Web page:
Switchable graphics – an “overdrive switch” for PC graphics


 NVIDIA’s Optimus Technology Brings New Level of Switchable Graphics – Windows Experience Blog – The Windows Blog

From the horse’s mouth

NVIDIA’s article about the Optimus graphics system

My comments and explanation

The common graphics setup

The “IBM PC”-based computing platform started off with a “discrete” graphics setup where the system used a separate display card to put up data on the screen for the user to see. This allowed users to buy the graphics capability that they needed at the time of the system’s purchase yet upgrade this capability when their needs changed.

Then motherboard manufacturers and graphics-chip vendors moved towards placing the display circuitry on the motherboard, a practice that most other computer manufacturers engaged in for their platforms. This was preferred for computers that had an integrated display; as well as computers that were based on smaller stylish chassis designs. It also became a cost-saving measure for computer resellers whenever they designed their budget-priced models.

This method required that some of the system’s RAM (primary memory) was to be used for the graphics functionality and, in some cases, made use of the system’s CPU “brain” for some of the graphics work. This typically limited the performance of computer setups and those of us who valued graphics performance, such as gamers, designers or people involved in video production preferred to use the original “discrete” graphics arrangements.

Most systems, especially desktop systems, that had the integrated graphics chipsets also had an expansion slot for use with graphics cards and these setups typically had the graphics card that was in the expansion slot override the integrated graphics functionality. As well, a user who was upgrading a computer to discrete graphics also had to disconnect the monitor from the motherboard’s display output and reconnect it to the discrete graphics card’s display output.

As for laptop computers, there was a limitation in using discrete graphics there because it would lead to the computer running for a short time on its batteries, whereas a computer with low-end integrated graphics could run for a long time on its batteries. This also affected other applications where it was desirable to conserve power.

What does “Switchable Graphics” provide for the Intel-based computer platform.

The NVIDIA Optimus technology has brought around the concept of “switchable” graphics where a computer can have both integrated and discrete graphics. This practice is similar to a car that is equipped with an overdrive or “performance/economy” control.  Here, the driver runs the car in the “economy” mode or disengages the overdrive when they do their regular driving so they can conserve fuel. On the other hand, they engage the overdrive or set the transmission to “performance” mode if they want that bit of “pep” in the driving, such as for highway runs.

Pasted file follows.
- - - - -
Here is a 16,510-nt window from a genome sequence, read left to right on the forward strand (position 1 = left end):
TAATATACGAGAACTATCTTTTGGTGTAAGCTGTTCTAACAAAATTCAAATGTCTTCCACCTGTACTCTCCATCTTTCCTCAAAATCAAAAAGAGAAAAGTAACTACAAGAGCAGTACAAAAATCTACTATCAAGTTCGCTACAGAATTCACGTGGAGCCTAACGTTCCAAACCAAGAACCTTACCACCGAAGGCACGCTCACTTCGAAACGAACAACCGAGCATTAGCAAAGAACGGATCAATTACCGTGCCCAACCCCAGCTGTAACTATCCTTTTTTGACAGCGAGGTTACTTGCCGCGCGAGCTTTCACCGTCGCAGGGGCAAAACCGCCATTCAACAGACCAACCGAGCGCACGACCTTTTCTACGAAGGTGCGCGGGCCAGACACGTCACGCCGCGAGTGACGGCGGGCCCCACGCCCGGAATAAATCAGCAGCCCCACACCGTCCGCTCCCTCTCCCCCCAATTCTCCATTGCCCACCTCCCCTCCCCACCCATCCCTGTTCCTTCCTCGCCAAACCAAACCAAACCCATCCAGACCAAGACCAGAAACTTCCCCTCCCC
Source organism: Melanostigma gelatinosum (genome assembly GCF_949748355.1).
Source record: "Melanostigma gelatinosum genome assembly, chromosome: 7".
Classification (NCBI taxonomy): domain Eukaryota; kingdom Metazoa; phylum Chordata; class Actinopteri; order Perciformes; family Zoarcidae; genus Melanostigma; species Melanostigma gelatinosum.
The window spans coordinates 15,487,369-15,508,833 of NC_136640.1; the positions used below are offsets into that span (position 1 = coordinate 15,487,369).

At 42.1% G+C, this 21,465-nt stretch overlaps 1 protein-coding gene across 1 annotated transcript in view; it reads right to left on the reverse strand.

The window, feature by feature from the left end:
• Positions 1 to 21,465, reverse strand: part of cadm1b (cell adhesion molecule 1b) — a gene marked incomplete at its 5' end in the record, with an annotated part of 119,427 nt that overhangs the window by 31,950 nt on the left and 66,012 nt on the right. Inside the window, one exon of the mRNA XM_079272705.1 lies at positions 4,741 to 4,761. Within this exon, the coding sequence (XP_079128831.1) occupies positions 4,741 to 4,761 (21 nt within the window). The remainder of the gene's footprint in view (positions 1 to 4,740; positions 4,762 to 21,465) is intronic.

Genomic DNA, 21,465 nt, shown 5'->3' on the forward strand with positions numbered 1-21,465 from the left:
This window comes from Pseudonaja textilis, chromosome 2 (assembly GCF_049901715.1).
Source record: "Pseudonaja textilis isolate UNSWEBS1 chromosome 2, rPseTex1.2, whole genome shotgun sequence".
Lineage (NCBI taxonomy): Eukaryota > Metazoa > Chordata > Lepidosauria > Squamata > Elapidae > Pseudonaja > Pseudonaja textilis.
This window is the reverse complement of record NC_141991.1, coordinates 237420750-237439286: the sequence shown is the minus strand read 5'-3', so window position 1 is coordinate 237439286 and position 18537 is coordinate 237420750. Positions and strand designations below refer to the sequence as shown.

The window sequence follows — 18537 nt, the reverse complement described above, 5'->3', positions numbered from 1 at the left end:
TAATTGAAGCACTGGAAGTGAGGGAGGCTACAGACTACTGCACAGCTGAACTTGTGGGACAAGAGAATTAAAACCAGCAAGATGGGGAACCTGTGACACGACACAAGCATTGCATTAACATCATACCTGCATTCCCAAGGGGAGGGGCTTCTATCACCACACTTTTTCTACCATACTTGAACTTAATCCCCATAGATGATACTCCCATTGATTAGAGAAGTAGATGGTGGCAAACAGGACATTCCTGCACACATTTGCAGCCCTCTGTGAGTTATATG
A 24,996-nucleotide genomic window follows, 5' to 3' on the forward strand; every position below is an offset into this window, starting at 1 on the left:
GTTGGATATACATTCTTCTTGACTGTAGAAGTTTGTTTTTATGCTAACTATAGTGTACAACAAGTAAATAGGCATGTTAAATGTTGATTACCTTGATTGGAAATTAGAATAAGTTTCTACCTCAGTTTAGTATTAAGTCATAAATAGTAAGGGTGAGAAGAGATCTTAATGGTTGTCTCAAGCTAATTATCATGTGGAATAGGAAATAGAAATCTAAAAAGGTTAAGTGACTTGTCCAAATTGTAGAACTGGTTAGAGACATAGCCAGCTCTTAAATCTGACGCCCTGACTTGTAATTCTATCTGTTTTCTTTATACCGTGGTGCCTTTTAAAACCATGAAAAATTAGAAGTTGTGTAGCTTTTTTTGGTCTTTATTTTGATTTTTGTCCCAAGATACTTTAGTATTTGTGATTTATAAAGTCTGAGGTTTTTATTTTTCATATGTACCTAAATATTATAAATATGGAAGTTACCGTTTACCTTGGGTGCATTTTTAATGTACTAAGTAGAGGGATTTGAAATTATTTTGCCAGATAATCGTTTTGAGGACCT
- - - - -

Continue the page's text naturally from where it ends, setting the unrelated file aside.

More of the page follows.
These computers will have a graphics chipset that can perform in a “discrete” manner for performance and use dedicated memory or in an “integrated” manner for power economy and use “spare” system memory. This will be accomplished with NVIDIA software that comes with computers that have this technology and run Windows 7. There is a special program in the software that works like the overdrive or “performance/economy” switch in the car. The program can be set up so the user switches modes manually or can be set to change modes dependent on whether the computer is running on external power or whether certain programs like games or video-editing software are being run.

Further comments

At the moment, the technology has just had its first public airing. This will usually mean that certain reliability issues will surface as the bugs get ironed out. It is also just optimised for laptop use but could be implemented in a “dual-chipset” manner for desktop and similar applications. In the desktop environment, the integrated graphics subsystem could work alongside an discrete aftermarket graphics subsystem and share outputs. This could allow, for example, a “gaming rig” to be less noisy and power-demanding while it is not being used for games and other graphics-intense tasks because the integrated graphics chipset could come in handy for the Windows shell or office applications.

Once this concept is worked out, this would allow users to avoid power and system heat tradeoffs if they want high-end graphics in their computing environment.

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